The White Garden
"Seven people die in deep sleep therapy. A woman dies from a bee-sting in the grounds of a psychiatric clinic where inmates are encouraged to live out their delusions.
"The doctor rapes his patients in the Sleeping Beauty ward.
"Carmel Bird's examination of the secrets of the human mind is a chronicle of tragedy that is inadvertently revealed in the search for a lost library book. It is also a compelling portrait of a doctor whose lust for power is a form of madness."
I have always, for as long as I can recall, identified myself with the elephant. This is not something I readily admit because in my profession friends and colleagues are only too ready to leap in with an analysis, to place a facile interpretation on this most intimate, personal and colourful of facts. You will occasionally find me throwing people off the scent (supposing they are on the scent) by making reference in a light-hearted way to 'a herd of elephants' or to the fact that the elephant never forgets.
Certain African tribes believe that after death the chief of the tribe becomes an elephant matriarch, respected and honoured, and an ally when members of the tribe are hunting elephants. As I feel myself falling asleep at night I experience myself as the elephant matriarch, appearing in silence from a swirling mist, roaming hugely among thick greenery and large, colourful flowers, and then I drift back into the mist, fade, and, with soft lilac cloud-forms drawn across my eyes, I sleep. The feeling is profound and satisfying to me, and I have all my life sought to understand it. It is an element of the beauty of sleep itself, and is perhaps partly what has brought me to study the function of sleep in the life of the mind, the health of the mind, and to apply the science of what I have learned of sleep to my patients.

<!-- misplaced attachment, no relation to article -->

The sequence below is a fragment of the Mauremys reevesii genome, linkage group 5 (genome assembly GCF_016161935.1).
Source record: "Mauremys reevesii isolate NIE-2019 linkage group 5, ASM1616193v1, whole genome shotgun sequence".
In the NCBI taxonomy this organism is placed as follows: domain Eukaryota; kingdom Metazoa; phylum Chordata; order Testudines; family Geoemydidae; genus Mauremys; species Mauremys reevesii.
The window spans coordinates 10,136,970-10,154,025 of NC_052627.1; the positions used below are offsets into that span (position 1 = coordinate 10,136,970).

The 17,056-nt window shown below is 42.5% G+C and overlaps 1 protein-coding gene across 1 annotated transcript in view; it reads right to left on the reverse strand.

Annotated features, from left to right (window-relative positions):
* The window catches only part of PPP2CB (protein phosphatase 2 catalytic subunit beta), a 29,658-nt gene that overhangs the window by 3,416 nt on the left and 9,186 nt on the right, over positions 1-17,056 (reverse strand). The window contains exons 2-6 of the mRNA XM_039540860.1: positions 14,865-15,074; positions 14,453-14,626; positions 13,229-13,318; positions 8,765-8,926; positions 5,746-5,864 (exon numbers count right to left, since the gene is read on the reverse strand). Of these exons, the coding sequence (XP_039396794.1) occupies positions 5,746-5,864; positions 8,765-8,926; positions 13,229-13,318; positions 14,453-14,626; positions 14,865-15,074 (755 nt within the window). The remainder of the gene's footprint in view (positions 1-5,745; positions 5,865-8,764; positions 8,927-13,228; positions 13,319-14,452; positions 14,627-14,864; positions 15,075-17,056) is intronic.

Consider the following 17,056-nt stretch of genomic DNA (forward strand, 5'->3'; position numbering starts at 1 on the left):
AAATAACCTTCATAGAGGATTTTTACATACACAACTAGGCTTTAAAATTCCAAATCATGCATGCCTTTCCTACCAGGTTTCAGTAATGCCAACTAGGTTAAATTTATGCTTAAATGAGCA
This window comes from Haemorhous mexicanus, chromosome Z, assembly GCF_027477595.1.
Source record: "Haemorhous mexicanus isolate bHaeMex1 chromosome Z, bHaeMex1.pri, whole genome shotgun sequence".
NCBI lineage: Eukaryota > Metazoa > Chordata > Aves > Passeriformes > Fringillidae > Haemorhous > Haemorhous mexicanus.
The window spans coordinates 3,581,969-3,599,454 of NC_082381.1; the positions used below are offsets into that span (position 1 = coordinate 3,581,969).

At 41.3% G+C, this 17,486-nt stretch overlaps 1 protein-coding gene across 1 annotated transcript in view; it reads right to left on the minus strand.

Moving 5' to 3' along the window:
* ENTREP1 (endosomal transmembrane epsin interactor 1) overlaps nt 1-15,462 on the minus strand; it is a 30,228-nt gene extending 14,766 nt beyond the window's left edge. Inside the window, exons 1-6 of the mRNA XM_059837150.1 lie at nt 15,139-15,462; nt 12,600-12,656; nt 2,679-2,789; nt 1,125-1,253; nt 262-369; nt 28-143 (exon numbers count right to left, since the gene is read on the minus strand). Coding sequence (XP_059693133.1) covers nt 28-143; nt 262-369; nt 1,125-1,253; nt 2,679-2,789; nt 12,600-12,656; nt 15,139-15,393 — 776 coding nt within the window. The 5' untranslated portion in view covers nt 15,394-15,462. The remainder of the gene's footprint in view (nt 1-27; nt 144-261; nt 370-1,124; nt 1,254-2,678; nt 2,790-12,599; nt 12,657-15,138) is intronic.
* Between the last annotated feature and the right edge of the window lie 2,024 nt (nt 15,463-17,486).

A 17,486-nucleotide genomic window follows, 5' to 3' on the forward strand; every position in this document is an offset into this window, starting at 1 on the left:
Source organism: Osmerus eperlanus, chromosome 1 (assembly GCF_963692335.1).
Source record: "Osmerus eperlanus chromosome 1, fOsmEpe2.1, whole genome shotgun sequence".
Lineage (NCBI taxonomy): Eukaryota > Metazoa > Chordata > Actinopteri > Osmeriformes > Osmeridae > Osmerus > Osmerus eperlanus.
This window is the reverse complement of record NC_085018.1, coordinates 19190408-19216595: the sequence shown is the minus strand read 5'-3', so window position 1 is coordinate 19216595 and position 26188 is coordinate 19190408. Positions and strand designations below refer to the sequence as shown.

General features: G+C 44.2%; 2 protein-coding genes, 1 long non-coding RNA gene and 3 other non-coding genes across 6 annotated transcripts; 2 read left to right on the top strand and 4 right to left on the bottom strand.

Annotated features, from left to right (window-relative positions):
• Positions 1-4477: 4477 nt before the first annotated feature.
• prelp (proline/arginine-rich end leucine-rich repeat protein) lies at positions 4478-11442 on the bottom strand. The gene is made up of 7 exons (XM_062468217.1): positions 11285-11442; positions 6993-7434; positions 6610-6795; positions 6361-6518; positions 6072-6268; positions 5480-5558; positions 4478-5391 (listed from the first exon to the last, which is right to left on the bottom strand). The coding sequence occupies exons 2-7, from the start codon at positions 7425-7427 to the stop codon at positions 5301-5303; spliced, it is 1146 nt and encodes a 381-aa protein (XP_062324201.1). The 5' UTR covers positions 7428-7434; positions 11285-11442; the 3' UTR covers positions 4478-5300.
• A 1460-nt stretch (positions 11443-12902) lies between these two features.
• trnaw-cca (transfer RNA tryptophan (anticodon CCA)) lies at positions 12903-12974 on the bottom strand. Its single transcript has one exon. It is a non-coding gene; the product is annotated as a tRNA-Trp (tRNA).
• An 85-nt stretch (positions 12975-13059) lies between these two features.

It was with fear and dread that I learned, when I was in my early teens, of John Merrick, the so-called Elephant Man. For a time my own elephant feelings had to be suppressed as I felt myself in danger of succumbing to the disease from which Merrick suffered. Consequently, my sleep was, for some months - it could have been a year, I'm not too sure - severely disturbed. Such are the fears that children suffer, unspoken. How could I, a healthy Australian boy, mad about cricket and football and science and even Shakespeare, how could I confide in anyone the reasons for my insomnia?
From the UQP paperback edition, 1995.
This page and its contents are copyright © 2002 by Perry Middlemiss, Melbourne, Victoria, Australia.Return to Carmel Bird Page.
Last modified: January 16, 2002.